The Cheney/Bush/Rove regime seems to be under the assumption that they had a permanent majority and that thus they could create a system where they could simply do what they wanted and no one would challenge them. So basic human rights could be abandoned, torture allowed, the Department of Justice could be made a largely political arm, wars could be waged under false pretenses, and so on. They steamrolled legislation through Congress, not just using their majority to lock out the minority, but denying even careful scrutiny for the consequences of the legislation. The USA Patriot Act, the Military Commissions Act, the Iraq war authorization act, and the NSA warrantless wiretapping program are all examples of such things.

The recent revelations of the firing of US attorneys after stealthily passing legislation allowing for replacements to avoid confirmation hearings, and the astounding attempt by Gonzales and Bush’s chief of staff Andrew Card to coerce then Attorney General John Ashcroft while he was ill in hospital to authorize a program that career Justice Department officials had deemed illegal are examples of an administration that has contempt for law and propriety and seeks to get its way at all costs.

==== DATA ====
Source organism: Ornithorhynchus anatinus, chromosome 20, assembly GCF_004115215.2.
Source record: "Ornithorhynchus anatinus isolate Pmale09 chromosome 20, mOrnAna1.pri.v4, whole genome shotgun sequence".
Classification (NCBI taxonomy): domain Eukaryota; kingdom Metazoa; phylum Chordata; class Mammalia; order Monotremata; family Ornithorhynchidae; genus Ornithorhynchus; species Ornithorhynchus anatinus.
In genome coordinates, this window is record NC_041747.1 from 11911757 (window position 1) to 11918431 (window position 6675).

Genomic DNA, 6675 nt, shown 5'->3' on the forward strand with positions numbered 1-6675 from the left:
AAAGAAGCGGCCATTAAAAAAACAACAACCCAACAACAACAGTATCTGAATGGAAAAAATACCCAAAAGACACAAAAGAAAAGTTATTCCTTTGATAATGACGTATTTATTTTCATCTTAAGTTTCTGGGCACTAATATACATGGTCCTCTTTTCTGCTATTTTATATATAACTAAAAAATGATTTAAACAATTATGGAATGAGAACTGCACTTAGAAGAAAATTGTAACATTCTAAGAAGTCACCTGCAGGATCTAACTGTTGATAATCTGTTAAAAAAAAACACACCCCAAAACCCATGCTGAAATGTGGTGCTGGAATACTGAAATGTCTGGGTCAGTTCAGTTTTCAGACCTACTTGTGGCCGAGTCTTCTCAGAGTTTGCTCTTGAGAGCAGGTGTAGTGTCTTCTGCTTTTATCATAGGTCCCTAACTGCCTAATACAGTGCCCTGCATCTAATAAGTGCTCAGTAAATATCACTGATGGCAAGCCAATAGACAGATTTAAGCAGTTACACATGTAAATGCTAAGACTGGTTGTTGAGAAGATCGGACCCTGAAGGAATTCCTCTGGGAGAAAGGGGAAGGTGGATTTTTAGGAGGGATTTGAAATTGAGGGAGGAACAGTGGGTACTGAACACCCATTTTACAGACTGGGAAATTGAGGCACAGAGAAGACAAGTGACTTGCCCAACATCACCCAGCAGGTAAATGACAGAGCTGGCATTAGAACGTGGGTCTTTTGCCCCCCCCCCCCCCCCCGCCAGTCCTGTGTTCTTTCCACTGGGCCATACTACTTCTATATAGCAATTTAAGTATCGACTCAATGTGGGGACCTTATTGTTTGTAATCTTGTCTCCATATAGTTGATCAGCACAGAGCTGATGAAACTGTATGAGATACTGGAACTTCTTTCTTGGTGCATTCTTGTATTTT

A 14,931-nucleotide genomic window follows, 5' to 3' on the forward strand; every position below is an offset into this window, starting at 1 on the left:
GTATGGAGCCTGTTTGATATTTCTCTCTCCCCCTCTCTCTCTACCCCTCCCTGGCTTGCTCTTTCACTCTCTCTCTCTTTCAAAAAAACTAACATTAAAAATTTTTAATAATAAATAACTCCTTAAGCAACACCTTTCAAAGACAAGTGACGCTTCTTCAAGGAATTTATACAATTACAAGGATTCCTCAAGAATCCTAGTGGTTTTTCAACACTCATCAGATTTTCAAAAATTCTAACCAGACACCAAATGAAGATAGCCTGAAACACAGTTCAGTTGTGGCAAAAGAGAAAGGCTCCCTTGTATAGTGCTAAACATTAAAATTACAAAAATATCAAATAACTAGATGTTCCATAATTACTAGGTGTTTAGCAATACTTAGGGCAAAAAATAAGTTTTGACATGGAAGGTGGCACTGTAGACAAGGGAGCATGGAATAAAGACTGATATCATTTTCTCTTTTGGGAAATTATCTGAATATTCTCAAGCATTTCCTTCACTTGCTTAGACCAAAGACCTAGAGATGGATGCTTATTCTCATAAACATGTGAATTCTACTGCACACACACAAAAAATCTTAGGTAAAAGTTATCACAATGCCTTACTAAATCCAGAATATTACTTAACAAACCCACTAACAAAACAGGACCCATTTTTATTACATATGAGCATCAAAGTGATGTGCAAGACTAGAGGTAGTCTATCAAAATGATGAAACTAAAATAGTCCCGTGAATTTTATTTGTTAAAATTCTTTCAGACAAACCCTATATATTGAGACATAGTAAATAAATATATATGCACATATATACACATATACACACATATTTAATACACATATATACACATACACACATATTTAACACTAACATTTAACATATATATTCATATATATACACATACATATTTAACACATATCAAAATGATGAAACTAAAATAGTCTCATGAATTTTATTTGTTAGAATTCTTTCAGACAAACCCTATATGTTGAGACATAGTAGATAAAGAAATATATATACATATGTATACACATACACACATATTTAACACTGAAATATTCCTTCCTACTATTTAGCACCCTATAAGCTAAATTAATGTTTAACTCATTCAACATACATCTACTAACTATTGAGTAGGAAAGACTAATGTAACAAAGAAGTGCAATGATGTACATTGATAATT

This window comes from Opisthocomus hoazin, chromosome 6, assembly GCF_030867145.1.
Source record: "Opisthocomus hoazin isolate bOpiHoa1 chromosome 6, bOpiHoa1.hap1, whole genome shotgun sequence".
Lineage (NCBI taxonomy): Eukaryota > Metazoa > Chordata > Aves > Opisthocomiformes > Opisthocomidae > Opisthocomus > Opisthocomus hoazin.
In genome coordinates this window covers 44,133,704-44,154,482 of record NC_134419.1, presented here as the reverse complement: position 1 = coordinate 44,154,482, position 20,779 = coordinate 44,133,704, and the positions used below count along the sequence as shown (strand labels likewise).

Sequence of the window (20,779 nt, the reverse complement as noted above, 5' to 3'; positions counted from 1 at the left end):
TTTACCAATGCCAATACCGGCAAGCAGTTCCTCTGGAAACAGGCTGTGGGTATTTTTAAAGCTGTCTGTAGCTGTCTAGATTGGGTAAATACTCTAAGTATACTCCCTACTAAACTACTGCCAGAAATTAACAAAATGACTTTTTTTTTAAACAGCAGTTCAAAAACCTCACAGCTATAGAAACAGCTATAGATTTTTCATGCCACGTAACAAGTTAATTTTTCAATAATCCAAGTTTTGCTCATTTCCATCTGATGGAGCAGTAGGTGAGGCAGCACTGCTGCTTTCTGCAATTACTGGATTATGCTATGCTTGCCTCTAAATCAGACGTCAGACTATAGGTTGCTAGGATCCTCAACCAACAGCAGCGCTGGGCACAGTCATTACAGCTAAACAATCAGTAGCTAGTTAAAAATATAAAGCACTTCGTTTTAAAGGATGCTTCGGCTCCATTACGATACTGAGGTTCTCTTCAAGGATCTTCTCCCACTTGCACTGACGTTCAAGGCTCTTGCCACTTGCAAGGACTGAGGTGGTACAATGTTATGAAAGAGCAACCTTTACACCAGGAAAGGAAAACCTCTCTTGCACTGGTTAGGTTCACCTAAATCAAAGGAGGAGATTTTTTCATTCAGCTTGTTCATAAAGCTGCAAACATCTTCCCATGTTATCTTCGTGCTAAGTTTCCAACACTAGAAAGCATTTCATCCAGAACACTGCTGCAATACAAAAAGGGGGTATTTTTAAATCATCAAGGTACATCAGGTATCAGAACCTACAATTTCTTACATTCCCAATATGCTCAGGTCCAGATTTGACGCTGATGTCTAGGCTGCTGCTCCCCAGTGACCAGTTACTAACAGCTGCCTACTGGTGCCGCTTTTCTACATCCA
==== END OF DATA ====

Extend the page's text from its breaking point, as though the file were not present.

The fact that the Director of the FBI had to order his agents to not allow Gonzales and Card to force then Deputy Attorney General James Comey out of the hospital room while they tried to pressure Ashcroft shows the depths to which this administration will sink. Any self respecting Attorney General would have resigned in disgrace or been fired by any self-respecting President. But not these people. They have no shame because they have been lulled into a sense that they can do what they want. (As usual, it is Jon Stewart who best appreciates what an astounding revelation this is of the administration’s lawless mentality.)